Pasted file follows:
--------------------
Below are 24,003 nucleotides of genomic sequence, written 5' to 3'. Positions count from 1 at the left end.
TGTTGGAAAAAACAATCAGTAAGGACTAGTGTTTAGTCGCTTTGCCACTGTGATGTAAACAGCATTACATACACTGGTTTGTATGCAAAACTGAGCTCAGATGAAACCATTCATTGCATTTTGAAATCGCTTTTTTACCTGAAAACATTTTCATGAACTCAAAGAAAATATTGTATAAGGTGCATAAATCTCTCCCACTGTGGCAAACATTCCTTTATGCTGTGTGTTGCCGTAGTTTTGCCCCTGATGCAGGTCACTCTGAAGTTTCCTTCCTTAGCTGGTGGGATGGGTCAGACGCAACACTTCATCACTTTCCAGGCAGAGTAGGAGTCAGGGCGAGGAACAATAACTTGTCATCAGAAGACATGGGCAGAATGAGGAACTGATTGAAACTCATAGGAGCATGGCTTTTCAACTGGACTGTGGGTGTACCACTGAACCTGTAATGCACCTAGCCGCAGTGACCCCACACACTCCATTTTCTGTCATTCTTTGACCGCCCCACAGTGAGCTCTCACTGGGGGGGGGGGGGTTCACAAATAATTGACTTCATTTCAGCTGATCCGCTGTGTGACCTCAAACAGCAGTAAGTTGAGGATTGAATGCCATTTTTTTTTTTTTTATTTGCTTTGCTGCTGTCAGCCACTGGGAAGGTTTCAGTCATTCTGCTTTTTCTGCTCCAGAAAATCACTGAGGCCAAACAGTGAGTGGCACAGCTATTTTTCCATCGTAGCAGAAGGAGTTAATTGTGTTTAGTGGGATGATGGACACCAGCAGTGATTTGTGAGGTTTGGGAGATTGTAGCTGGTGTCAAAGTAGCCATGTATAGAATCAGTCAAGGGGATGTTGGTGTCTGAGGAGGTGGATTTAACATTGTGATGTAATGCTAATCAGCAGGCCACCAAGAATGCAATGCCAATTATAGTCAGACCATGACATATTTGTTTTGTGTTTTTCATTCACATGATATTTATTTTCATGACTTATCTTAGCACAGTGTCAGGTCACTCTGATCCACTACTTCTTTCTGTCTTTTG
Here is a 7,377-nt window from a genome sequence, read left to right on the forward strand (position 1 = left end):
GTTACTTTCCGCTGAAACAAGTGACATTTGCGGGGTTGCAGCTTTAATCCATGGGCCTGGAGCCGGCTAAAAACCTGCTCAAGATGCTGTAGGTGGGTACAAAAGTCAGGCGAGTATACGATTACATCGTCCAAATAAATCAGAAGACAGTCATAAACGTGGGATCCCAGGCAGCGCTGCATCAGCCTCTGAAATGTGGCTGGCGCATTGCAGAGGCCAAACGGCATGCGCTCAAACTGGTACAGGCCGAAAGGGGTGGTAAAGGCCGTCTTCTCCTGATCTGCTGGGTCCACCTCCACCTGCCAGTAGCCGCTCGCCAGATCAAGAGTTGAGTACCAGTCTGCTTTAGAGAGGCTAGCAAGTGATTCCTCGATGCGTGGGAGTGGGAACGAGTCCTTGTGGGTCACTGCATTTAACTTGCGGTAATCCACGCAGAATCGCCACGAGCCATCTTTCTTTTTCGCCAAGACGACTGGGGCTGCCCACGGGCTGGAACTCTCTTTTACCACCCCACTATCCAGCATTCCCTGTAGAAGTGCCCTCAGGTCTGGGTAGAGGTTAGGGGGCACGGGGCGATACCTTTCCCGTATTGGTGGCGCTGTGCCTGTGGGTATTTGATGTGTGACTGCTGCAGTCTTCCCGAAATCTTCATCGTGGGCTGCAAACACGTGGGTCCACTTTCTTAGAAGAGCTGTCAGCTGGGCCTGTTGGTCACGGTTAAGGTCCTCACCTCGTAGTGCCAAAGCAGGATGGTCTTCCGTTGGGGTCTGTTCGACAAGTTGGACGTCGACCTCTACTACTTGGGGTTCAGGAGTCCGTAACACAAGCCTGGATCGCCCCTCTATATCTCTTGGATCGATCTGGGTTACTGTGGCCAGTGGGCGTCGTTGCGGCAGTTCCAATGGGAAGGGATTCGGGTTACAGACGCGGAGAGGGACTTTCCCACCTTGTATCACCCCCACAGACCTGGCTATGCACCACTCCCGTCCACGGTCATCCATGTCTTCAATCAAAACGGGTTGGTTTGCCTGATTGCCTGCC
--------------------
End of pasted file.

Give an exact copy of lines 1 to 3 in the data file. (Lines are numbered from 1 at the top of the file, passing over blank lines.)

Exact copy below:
Below are 24,003 nucleotides of genomic sequence, written 5' to 3'. Positions count from 1 at the left end.
TGTTGGAAAAAACAATCAGTAAGGACTAGTGTTTAGTCGCTTTGCCACTGTGATGTAAACAGCATTACATACACTGGTTTGTATGCAAAACTGAGCTCAGATGAAACCATTCATTGCATTTTGAAATCGCTTTTTTACCTGAAAACATTTTCATGAACTCAAAGAAAATATTGTATAAGGTGCATAAATCTCTCCCACTGTGGCAAACATTCCTTTATGCTGTGTGTTGCCGTAGTTTTGCCCCTGATGCAGGTCACTCTGAAGTTTCCTTCCTTAGCTGGTGGGATGGGTCAGACGCAACACTTCATCACTTTCCAGGCAGAGTAGGAGTCAGGGCGAGGAACAATAACTTGTCATCAGAAGACATGGGCAGAATGAGGAACTGATTGAAACTCATAGGAGCATGGCTTTTCAACTGGACTGTGGGTGTACCACTGAACCTGTAATGCACCTAGCCGCAGTGACCCCACACACTCCATTTTCTGTCATTCTTTGACCGCCCCACAGTGAGCTCTCACTGGGGGGGGGGGGGTTCACAAATAATTGACTTCATTTCAGCTGATCCGCTGTGTGACCTCAAACAGCAGTAAGTTGAGGATTGAATGCCATTTTTTTTTTTTTTATTTGCTTTGCTGCTGTCAGCCACTGGGAAGGTTTCAGTCATTCTGCTTTTTCTGCTCCAGAAAATCACTGAGGCCAAACAGTGAGTGGCACAGCTATTTTTCCATCGTAGCAGAAGGAGTTAATTGTGTTTAGTGGGATGATGGACACCAGCAGTGATTTGTGAGGTTTGGGAGATTGTAGCTGGTGTCAAAGTAGCCATGTATAGAATCAGTCAAGGGGATGTTGGTGTCTGAGGAGGTGGATTTAACATTGTGATGTAATGCTAATCAGCAGGCCACCAAGAATGCAATGCCAATTATAGTCAGACCATGACATATTTGTTTTGTGTTTTTCATTCACATGATATTTATTTTCATGACTTATCTTAGCACAGTGTCAGGTCACTCTGATCCACTACTTCTTTCTGTCTTTTG
Here is a 7,377-nt window from a genome sequence, read left to right on the forward strand (position 1 = left end):